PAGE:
Although attractive opportunities in the sector continue to exist for Canadian companies of all sizes, experience and a critical mass in terms of size (and investment capabilities) are required to be able to successfully tap into the Cuban market. Competition from other countries is strong, with the exception of the U.S. in light of the long-standing U.S. embargo against Cuba. Companies from Germany, the United Kingdom, France, China and Spain are currently participating in investment projects.

Some RES foreign companies with a presence in the Cuban market include Iberdrola SA, Hive Energy Ltd, Vestas Wind Systems, Shanghai Electric Group Ltd, Yingli Goldwind International Holding HK Ltd, Indian state-run energy company NTPC Ltd and Havana Energy.

Special relationships established by Cuba with other “like-minded countries” play an important role in making business decisions. Therefore, favourable treatment can sometimes be granted to operators from China, Russia, Iran and other countries offering soft credits.


Payment terms in Cuba vary, but expect payment terms of between 360 days and 720 days on unconfirmed letters of credit, which are the norm.  Economic reforms allow some State enterprises, including importing firms, access to profits in hard currency to reinvest in their operational needs, which to some extent have positively impacted payment terms to foreign trade partners. However, the impact of Covid-19, combined with U.S. Sanctions have worsened its payment capacity.

Export Development Canada (EDC) is active in Cuba, but their mechanisms to support Canadian exporters are limited. You should speak to EDC about your needs but also speak to your bank in parallel. If there is no bank or EDC involvement, then Canadian companies exporting to Cuba must be comfortable in assuming Cuban government payment risk. 

The Canadian Commercial Corporation (CCC) manages revolving contracts that facilitate sales of certified Canadian exporters to selected Cuban buyers in the tourism and sugar industries. As part of this program, CCC actively helps to match Canadian suppliers with Cuban customers, arranges for the transfer of Cuba payment risk to Canadian financial institutions, and assists in resolving contractual issues. Contact to verify if your company meets the preliminary requirements to participate in the program.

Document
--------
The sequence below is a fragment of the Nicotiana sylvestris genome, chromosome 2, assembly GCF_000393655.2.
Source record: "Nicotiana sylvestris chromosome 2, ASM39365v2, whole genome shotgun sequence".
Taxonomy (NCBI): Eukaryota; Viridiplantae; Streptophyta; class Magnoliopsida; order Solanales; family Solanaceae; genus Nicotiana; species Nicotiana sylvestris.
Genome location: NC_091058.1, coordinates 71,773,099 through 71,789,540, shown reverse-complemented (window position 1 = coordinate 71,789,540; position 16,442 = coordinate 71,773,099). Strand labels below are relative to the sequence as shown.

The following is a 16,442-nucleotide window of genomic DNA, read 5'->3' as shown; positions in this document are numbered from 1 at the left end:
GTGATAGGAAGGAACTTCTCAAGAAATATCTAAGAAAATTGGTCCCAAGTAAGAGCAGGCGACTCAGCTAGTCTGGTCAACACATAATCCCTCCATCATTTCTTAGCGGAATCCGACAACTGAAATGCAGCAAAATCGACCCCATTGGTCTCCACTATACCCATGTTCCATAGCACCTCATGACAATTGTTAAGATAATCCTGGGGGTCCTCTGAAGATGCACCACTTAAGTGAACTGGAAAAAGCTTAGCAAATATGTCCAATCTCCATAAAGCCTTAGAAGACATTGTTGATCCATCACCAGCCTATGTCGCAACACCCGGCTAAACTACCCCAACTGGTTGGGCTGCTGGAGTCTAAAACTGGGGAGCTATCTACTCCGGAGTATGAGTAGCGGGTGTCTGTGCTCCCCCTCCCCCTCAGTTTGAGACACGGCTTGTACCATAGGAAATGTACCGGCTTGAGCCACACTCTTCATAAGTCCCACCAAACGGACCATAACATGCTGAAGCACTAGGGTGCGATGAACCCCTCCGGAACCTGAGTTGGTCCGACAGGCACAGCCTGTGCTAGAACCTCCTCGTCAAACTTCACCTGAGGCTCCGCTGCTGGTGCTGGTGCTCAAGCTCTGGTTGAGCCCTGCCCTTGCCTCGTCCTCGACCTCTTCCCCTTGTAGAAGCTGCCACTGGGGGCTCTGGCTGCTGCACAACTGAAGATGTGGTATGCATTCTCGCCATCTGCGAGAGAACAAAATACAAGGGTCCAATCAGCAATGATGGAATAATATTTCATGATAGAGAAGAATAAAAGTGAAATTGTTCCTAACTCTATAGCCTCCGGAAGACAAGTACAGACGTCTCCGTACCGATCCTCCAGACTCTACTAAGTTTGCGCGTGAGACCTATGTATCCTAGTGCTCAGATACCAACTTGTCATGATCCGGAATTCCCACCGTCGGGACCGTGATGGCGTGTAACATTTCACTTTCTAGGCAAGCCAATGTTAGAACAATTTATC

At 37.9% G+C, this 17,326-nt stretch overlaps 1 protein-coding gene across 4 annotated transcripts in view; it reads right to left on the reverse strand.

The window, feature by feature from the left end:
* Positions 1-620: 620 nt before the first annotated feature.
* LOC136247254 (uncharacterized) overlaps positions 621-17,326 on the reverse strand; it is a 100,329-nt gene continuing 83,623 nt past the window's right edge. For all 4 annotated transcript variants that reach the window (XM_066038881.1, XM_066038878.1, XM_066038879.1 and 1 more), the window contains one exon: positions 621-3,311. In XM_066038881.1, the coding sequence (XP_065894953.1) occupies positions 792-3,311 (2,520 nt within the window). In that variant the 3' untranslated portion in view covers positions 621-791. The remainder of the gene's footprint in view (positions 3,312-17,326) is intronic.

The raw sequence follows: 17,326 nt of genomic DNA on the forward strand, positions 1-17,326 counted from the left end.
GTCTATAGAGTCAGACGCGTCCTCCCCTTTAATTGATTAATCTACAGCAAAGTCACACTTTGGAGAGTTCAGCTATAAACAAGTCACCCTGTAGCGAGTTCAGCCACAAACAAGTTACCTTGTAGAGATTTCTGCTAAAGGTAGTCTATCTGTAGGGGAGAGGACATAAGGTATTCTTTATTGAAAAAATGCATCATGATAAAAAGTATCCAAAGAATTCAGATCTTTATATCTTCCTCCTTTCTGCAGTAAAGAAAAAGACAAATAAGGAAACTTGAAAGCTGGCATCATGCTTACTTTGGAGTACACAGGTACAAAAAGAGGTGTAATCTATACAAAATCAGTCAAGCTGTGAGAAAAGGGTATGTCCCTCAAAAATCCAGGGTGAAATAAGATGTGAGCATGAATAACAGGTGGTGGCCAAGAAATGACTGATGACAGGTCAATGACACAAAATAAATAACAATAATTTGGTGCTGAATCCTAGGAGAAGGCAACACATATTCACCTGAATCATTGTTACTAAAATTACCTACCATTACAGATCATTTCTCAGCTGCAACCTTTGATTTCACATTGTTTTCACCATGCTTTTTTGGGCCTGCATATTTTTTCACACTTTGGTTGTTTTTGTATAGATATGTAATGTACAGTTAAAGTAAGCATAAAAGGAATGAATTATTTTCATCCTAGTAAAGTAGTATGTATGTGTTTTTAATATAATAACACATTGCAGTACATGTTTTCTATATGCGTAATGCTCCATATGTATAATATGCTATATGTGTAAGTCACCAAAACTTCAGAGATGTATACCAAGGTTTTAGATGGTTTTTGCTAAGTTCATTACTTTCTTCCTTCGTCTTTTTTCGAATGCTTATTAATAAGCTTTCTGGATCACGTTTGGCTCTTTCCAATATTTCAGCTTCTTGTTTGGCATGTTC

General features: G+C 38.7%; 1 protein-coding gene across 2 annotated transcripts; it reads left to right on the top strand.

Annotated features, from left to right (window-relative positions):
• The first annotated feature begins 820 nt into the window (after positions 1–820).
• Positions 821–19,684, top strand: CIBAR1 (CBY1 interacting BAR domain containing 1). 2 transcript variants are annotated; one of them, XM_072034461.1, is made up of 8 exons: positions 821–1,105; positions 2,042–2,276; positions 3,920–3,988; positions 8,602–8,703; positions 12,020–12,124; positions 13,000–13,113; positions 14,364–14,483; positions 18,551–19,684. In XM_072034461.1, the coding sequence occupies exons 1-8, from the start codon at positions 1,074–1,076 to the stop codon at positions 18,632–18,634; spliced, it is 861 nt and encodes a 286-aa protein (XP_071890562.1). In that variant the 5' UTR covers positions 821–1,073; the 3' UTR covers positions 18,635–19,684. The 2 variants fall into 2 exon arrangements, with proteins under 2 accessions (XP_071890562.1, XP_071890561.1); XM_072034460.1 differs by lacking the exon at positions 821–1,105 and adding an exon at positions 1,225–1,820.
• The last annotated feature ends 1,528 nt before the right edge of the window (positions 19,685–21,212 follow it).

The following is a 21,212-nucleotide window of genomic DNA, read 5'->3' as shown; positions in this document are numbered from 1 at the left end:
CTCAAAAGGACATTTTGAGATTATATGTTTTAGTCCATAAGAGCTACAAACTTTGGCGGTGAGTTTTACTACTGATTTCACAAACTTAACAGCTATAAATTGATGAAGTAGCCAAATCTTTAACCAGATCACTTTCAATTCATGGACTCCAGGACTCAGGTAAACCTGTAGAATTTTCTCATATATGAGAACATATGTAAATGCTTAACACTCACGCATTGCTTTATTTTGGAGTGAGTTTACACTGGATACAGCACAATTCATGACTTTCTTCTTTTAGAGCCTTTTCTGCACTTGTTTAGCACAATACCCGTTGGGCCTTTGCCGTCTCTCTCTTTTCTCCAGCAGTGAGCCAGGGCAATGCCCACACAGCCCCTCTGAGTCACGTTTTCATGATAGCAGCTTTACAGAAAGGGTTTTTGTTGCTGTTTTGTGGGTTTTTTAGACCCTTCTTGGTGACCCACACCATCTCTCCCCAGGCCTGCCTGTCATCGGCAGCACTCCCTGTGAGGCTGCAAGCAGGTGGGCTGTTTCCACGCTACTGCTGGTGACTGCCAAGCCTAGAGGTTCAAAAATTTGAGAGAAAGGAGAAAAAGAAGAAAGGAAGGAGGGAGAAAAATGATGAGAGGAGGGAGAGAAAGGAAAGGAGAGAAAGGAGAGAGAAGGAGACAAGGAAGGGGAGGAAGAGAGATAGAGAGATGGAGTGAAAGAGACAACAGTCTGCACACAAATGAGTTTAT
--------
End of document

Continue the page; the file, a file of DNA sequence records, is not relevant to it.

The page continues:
Key events

Trade events offer the best and fastest way for Canadian companies to promote their goods/services in Cuba, to explore business leads and to liaise with Cuban importers and key government officials. The following trade events are related to Clean Technology and might be of interest for Canadian exporters and investors in the RES sector:

Renewable Energies Cuba
Subject: Use of RES technologies and products
Dates: June 24-26, 2022
Venue: Pabexpo Exhibition Hall
Remarks: Specific sector fair

International Fair of Havana (FIHAV 2022)
Subject: Multisector trade fair
Dates: November 14-18, 2022
Venue: Expocuba fairground
Remarks: International multisector fair. 

Canadian government contacts

Embassy of Canada to Cuba
Trade Commissioner Service

Senior Trade Commissioner: Ada Luz Rodríguez
Trade officer: Ernesto Victorero
Trade Assistant: Marianne Arrue-Urra

Cuban contacts

Ministerio de Energía y Minas (MINEM)Ministry of Energy and Mines
Dirección de Energías Renovables
Contact: Rosell Guerra Campaña, Director

Unión Eléctrica (UNE)State-run electricity generation, transmission and distribution monopoly
Dirección de Negocios
Contact: Pedro Barbachán, Director

EnergoimportMain import enterprise for electricity generation, transmission and distribution equipment and inputs.
Departamento de Inteligencia Comercial
Contact: Neida Martín, Especialista

AZCUBA (Grupo Empresarial Industrial del Azúcar)State-run holding for companies in the sugar agro-industrial sector
Dirección de Negociaciones
Contact: Lourdes Castellanos, Director

AZUIMPORTImport enterprise for the AZCUBA state-run holding company
Dirección de Gestión Comercial
Contact: Elizabeth Padrón, Especialista

GESIME (Grupo Empresarial de la Sideromecánica) - State-run group of companies in the steel and mechanics industry
Dirección de Negocios

Contact: Raúl Díaz Cordeiro, Director

BK Import/ExportImport enterprise of the state-run group of companies in the steel and mechanics industry
Dirección de Mercadotecnia
Contact: Clara María Estrada, Directora

Cubaelectrónica - Import enterprise of the state-run group of companies in the electronics and home appliances industry
Dirección de Mercadotecnia
Contact: Abel Delgado Riesgo, Director

Empresa de Componentes ElectrónicosState-run company manufacturing electronic components
Dirección Comercial
Contact: Sergio Paz Fuentes, Director

Ministerio de la Agricultura (MINAG)Ministry of Agriculture
Dirección General de Ingeniería
Contact: José Suárez, Director Deneral